A recent discussion at work got me thinking…
A bug was reported in one of our products. A co-worker was tasked with finding and fixing the problem. His approach was to deploy new code from development into qa. The reasoning was that many bugs had been fixed since the issue was first reported. We might have already fixed it.
At first blush this makes perfect sense. Why worry about something when it could already be fixed. If we can’t reproduce it, then there is no issue.
But had we really fixed the bug? It reminded me of a phrase from the Pragmatic Programmer, called “Coding by coincidence.”
Had we really fixed the bug? Until we witnessed the bug and tracked down its cause we don’t know. Maybe we had, maybe we hadn’t.
If we could not witness the bug in action and then made a change to the code and then witnessed the bug not occurring we would not know it was fixed. Even if the newly deployed code did not exhibit the symptoms we don’t know if the bug was actually fixed or the symptoms simply suppressed.
Recently I’ve been working with ASP.Net Routing. It has some cool features. I particularly like how the RouteValueDictiontionary works. Give it any type and it will reduce the type to a key/value pair. Awesome! The tokenized routes are another lovely feature, so are the default values.
A pain point I’ve encountered is route evaluation.
For example if you have 10 routes:
The routes are evaluated in the order they appear. This is logical. Evaluating a route consists of processing the incoming url and attempting to extract data from it. If no data exists a null is returned to the Routing Engine and the next route is tried. The issue I have is there is no smarts built into the route evaluation. It iterates over the route collection. For example if my route is the last one “kl/x” the first 9 have to be checked before it reaches the correct one. I’m assuming all the routes are relative to the root of the site. Why couldn’t there be a pre-evaluation to eliminate the routes? For example, I’ve requested kl/x. First 9 will be processed before kl/x. Why can’t the routing framework determine that 8, 9, 10 are the closes possible matches? Instead processing 9 routes we process 3.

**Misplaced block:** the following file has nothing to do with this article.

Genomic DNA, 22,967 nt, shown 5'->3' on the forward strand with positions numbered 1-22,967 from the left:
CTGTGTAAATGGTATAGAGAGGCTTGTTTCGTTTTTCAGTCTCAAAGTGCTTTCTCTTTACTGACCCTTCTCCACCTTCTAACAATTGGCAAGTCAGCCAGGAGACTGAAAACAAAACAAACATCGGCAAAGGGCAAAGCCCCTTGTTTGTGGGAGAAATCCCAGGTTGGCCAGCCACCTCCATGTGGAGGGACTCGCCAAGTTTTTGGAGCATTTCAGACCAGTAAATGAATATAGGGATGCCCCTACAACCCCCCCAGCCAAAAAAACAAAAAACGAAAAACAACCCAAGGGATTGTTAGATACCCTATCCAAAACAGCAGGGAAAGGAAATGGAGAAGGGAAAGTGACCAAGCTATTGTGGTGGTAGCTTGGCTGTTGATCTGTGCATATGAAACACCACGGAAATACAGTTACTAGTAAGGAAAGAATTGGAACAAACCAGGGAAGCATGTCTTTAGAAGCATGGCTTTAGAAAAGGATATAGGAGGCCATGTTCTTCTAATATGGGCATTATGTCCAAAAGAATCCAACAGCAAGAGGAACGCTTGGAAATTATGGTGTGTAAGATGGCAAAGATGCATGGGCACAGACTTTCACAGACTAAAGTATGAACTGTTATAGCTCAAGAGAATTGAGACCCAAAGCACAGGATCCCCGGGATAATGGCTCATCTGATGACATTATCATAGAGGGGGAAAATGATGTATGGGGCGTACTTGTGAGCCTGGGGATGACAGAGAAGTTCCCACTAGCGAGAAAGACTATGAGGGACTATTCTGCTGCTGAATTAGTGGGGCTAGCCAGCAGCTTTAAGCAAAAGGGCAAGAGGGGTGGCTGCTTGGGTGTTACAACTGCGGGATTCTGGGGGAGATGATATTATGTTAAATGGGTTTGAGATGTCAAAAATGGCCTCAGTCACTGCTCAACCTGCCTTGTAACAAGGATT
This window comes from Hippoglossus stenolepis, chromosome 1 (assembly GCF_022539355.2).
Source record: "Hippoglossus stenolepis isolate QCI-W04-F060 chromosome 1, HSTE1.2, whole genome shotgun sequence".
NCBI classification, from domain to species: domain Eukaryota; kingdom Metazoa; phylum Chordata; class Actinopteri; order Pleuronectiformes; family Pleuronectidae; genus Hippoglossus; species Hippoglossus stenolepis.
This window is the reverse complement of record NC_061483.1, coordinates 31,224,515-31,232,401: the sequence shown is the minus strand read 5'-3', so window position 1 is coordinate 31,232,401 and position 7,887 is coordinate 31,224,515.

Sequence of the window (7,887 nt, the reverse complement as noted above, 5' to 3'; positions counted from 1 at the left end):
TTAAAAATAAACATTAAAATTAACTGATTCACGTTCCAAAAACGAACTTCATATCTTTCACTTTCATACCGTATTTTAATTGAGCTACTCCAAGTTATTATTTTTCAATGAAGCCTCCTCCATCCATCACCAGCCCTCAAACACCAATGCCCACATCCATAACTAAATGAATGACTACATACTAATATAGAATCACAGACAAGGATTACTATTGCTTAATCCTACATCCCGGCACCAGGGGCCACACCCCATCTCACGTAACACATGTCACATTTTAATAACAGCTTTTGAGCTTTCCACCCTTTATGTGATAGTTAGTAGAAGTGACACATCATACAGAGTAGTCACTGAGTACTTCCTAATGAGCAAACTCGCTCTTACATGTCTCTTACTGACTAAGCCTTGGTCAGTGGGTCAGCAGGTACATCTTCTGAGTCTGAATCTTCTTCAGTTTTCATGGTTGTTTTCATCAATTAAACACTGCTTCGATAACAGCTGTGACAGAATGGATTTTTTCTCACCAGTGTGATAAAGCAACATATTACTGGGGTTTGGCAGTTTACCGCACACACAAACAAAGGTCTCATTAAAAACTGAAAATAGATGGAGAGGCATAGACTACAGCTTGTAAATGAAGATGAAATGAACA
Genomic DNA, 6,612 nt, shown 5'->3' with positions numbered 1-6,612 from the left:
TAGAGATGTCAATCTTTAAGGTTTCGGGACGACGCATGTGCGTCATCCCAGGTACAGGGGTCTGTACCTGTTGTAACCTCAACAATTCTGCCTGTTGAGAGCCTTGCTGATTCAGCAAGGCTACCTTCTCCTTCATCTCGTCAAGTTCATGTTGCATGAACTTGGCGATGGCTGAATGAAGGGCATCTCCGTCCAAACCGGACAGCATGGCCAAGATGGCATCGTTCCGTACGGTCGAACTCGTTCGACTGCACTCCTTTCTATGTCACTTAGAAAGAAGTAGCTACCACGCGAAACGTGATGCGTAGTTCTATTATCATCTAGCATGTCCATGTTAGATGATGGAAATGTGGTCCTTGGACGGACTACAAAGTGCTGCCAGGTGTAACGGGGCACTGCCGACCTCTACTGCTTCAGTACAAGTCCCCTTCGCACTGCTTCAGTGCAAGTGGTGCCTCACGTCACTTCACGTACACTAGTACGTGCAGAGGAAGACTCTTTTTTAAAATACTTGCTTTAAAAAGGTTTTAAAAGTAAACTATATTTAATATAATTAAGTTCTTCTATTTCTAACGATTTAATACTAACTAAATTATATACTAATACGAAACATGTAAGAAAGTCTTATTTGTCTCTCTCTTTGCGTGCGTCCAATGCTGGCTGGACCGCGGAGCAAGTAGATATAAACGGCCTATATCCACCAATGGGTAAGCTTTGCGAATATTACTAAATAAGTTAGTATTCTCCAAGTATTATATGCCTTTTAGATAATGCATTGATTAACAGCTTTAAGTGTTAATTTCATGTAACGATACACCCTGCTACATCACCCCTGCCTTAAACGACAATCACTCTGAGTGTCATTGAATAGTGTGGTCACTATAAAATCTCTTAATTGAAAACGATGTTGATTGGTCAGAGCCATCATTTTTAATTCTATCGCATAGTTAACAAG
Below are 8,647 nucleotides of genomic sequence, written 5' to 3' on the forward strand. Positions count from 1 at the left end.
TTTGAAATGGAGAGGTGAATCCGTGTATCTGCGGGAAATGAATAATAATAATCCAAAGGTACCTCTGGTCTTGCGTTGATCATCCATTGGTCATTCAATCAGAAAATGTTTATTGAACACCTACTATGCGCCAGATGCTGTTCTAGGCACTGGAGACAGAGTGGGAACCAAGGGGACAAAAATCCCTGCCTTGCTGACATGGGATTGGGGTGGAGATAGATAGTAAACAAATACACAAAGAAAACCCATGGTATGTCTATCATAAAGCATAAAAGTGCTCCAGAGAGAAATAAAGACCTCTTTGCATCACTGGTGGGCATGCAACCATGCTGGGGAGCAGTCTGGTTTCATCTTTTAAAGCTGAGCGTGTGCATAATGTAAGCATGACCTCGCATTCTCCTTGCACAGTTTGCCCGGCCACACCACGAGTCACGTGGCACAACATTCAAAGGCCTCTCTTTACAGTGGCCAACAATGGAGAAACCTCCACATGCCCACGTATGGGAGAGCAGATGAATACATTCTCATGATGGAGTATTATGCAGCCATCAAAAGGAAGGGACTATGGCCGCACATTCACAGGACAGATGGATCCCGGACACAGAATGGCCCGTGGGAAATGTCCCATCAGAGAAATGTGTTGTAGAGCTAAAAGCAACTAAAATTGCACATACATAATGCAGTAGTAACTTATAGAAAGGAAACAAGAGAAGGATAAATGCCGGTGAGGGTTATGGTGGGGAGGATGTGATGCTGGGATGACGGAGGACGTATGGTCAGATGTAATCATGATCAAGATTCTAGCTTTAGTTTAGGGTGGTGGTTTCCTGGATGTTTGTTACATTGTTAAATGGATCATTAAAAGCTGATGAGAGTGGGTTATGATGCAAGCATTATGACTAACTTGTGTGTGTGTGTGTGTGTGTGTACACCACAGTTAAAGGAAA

This gets bigger when custom constraints are added. Say, for each route there is a constraint that looks up a user in the database then the database will be hit 10 times for the same data! Sure you can throw in caching, but that’s not the point.
Wrapping this up, Routing works great for 80 percent of the cases. It’s a good little framework with a few tweaks it could go from good to great.
What happens when there is a single standalone class.
A need arises for a second, slightly difference class. A base class is created. Both classes now inherit from the base. All is in harmony.
In testing it is discovered that some of the internal functionality of the base class is need to test the two implementations. How do you handle this? Expose the internal method as public? Move the internal method off to another class and make it public static? How about a re-implementing it?
I’m a bit of a pack rat — I don’t throw anything away, including emails.
In 1998 I started using Microsoft Outlook. For the time it was a great program. The best feature was the integrated MS Word support as the editor. Now that is common place, but back then it’s was the cats meow.
Over the years I’ve saved my PST files into an archive, it has grown to over 10 gigs. It was time to extract the messages and store them in a more searchable medium. I’ll be posting more on what I’m doing later. To my point, I am blown away with the size difference between the PST file format and the Sql Server.
Attachments: 8637 (yes, I have saved everyone of the attachments to the database)
PST: 8.9 gigs
Sql Server: 368 MB
I don’t know the inner workings of either product. Sql Server is optimized for data storage, Outlook is apparently not. I’m not surprised that SQL Server has a much smaller footprint. I’m surprised by the degree of which SQL Server is smaller.
We are implementing routes. There are specific requirements around the tokens. We have 10 to 12 scenarios to test. Getting them wrong is not an option.
Using FakeItEasy (check it out if you have not, it’s a kick ass little mocking framework) here is the code I used to mock the routing.
Phil Haack has a great article on the subject.
public abstract class RouteTestBase
/// Gets the route data. Only pass in relative urls: ~/t/r/HeroRocksf9173ed1c882481fbe9681e8236fc98cu15zc4e3mhm/50006/42006_42006
/// The URL.
public RouteData GetRouteData(string url)
var virtualPathProvider = A.Fake();
A.CallTo(() => virtualPathProvider.FileExists(A.Ignored)).Returns(false);
var routes = new RouteCollection(virtualPathProvider);
var contextBase = A.Fake();
var request = contextBase.Request;
A.CallTo(() => request.AppRelativeCurrentExecutionFilePath).Returns(url);